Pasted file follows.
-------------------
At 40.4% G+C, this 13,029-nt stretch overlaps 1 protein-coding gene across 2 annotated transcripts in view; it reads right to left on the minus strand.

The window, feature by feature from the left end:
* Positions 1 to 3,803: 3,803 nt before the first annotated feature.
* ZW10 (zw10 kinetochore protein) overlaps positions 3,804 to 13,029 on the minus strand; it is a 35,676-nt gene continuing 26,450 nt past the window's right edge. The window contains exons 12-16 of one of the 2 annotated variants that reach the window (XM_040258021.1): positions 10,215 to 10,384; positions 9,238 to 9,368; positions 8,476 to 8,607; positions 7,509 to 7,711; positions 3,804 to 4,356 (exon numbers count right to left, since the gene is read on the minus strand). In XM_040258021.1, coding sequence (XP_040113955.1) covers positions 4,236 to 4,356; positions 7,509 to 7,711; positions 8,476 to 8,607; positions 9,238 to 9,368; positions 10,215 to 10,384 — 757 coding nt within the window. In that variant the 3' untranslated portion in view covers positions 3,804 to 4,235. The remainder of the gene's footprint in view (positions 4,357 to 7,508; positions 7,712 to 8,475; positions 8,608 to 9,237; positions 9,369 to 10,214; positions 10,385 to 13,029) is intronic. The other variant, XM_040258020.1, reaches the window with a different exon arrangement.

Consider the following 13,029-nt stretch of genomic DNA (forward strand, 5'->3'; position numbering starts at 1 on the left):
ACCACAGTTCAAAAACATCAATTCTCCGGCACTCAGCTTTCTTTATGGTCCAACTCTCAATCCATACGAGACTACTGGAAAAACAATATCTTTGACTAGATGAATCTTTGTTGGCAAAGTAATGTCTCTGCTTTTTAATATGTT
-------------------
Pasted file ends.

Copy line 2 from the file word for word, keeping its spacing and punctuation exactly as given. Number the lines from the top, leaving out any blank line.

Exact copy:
The window, feature by feature from the left end: